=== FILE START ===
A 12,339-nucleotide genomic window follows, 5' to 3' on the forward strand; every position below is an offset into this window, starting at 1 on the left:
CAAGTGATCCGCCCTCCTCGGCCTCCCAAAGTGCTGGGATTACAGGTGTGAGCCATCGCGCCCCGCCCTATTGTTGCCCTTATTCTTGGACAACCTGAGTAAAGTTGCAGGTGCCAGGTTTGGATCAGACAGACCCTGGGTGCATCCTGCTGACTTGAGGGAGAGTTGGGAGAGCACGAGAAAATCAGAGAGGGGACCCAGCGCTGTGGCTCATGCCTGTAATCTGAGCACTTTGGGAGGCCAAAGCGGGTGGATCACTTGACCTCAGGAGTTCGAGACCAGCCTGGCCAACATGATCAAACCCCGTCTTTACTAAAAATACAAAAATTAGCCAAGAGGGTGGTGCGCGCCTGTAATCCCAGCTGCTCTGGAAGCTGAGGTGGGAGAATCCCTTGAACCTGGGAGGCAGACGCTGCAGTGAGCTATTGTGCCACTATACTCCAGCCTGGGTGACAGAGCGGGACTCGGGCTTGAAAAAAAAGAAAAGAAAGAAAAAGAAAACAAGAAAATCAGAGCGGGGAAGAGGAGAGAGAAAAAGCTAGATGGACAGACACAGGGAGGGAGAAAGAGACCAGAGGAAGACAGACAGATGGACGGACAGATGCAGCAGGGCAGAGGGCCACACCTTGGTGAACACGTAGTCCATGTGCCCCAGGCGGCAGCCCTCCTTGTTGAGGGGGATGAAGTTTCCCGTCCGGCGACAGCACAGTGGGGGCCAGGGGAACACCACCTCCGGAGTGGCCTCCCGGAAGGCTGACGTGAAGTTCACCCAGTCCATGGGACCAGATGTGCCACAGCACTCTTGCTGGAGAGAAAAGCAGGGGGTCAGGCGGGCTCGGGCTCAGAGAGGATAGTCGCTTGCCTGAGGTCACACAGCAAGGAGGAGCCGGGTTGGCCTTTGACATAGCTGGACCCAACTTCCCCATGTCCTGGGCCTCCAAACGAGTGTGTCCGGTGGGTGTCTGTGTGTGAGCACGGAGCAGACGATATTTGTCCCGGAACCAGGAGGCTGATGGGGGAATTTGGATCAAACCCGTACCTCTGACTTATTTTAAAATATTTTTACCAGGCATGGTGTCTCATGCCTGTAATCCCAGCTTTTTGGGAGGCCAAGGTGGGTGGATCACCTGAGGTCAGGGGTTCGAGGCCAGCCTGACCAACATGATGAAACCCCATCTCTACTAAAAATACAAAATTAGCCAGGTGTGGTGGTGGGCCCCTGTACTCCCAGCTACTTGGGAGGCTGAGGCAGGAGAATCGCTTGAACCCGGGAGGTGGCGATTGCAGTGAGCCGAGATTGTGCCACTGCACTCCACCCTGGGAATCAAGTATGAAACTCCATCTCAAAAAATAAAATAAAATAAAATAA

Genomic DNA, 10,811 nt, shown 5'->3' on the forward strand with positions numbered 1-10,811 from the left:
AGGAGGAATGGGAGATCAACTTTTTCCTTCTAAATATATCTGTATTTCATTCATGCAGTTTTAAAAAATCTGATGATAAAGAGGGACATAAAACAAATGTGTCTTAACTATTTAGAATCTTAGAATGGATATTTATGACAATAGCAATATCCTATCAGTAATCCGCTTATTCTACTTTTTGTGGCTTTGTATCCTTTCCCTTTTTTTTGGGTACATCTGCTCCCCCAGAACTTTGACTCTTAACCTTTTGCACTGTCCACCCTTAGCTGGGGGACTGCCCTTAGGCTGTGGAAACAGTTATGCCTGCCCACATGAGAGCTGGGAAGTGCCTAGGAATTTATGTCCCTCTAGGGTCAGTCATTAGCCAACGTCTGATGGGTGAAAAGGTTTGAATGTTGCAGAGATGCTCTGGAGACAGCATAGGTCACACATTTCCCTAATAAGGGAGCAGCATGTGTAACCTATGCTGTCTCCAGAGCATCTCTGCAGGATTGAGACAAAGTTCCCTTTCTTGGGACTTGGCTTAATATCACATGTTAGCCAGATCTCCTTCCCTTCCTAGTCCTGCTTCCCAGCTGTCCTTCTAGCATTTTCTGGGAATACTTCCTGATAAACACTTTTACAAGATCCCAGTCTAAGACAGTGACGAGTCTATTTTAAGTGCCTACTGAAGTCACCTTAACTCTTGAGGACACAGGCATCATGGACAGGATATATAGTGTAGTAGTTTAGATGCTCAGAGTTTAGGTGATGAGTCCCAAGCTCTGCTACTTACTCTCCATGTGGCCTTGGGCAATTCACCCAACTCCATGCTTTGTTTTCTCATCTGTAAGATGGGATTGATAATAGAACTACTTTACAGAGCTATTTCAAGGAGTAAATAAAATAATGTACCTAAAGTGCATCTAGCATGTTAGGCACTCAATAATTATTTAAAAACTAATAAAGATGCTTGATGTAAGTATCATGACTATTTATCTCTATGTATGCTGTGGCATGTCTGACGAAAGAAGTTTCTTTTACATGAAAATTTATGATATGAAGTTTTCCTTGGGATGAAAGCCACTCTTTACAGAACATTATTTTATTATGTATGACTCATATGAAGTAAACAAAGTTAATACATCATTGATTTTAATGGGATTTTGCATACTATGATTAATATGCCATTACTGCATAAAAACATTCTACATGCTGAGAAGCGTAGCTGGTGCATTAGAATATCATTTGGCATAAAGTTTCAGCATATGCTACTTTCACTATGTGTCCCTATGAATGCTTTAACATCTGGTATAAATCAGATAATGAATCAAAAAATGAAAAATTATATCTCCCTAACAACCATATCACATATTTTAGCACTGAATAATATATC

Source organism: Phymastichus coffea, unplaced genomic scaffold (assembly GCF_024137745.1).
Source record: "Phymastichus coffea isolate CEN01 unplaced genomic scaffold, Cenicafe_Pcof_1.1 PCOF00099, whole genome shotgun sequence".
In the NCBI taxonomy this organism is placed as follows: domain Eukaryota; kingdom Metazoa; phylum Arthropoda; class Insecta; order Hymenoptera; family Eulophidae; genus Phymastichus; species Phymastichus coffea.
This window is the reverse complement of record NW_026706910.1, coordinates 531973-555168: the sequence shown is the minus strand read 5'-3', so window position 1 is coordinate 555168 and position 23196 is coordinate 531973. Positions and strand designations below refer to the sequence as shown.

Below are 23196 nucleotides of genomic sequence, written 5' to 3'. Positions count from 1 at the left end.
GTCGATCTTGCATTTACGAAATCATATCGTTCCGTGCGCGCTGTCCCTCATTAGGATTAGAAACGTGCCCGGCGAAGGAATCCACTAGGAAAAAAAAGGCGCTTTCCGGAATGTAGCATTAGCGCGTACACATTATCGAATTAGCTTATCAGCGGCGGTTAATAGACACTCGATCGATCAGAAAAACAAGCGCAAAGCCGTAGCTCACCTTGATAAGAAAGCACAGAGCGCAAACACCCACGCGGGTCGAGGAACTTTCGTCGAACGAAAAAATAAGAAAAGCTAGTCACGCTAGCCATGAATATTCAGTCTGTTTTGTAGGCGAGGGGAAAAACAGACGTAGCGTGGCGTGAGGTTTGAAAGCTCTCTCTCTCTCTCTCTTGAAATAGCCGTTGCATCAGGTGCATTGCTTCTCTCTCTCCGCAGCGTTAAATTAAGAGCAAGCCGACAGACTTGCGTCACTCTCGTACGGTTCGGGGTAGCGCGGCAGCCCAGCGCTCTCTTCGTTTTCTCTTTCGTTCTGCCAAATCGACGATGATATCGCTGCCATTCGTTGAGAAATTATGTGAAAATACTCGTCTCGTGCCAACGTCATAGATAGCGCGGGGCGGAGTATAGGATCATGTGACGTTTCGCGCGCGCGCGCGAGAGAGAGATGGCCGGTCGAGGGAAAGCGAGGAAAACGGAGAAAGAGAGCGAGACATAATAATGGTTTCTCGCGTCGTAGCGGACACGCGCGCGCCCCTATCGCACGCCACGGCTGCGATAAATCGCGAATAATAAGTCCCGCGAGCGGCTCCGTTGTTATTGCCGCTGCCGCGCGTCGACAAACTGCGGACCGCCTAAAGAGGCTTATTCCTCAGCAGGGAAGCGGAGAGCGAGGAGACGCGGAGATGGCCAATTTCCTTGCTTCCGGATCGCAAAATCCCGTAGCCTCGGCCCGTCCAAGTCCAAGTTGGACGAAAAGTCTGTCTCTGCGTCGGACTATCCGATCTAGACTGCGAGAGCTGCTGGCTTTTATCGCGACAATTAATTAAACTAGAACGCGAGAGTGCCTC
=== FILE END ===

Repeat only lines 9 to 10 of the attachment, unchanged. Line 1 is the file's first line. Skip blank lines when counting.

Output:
Below are 23196 nucleotides of genomic sequence, written 5' to 3'. Positions count from 1 at the left end.
GTCGATCTTGCATTTACGAAATCATATCGTTCCGTGCGCGCTGTCCCTCATTAGGATTAGAAACGTGCCCGGCGAAGGAATCCACTAGGAAAAAAAAGGCGCTTTCCGGAATGTAGCATTAGCGCGTACACATTATCGAATTAGCTTATCAGCGGCGGTTAATAGACACTCGATCGATCAGAAAAACAAGCGCAAAGCCGTAGCTCACCTTGATAAGAAAGCACAGAGCGCAAACACCCACGCGGGTCGAGGAACTTTCGTCGAACGAAAAAATAAGAAAAGCTAGTCACGCTAGCCATGAATATTCAGTCTGTTTTGTAGGCGAGGGGAAAAACAGACGTAGCGTGGCGTGAGGTTTGAAAGCTCTCTCTCTCTCTCTCTTGAAATAGCCGTTGCATCAGGTGCATTGCTTCTCTCTCTCCGCAGCGTTAAATTAAGAGCAAGCCGACAGACTTGCGTCACTCTCGTACGGTTCGGGGTAGCGCGGCAGCCCAGCGCTCTCTTCGTTTTCTCTTTCGTTCTGCCAAATCGACGATGATATCGCTGCCATTCGTTGAGAAATTATGTGAAAATACTCGTCTCGTGCCAACGTCATAGATAGCGCGGGGCGGAGTATAGGATCATGTGACGTTTCGCGCGCGCGCGCGAGAGAGAGATGGCCGGTCGAGGGAAAGCGAGGAAAACGGAGAAAGAGAGCGAGACATAATAATGGTTTCTCGCGTCGTAGCGGACACGCGCGCGCCCCTATCGCACGCCACGGCTGCGATAAATCGCGAATAATAAGTCCCGCGAGCGGCTCCGTTGTTATTGCCGCTGCCGCGCGTCGACAAACTGCGGACCGCCTAAAGAGGCTTATTCCTCAGCAGGGAAGCGGAGAGCGAGGAGACGCGGAGATGGCCAATTTCCTTGCTTCCGGATCGCAAAATCCCGTAGCCTCGGCCCGTCCAAGTCCAAGTTGGACGAAAAGTCTGTCTCTGCGTCGGACTATCCGATCTAGACTGCGAGAGCTGCTGGCTTTTATCGCGACAATTAATTAAACTAGAACGCGAGAGTGCCTC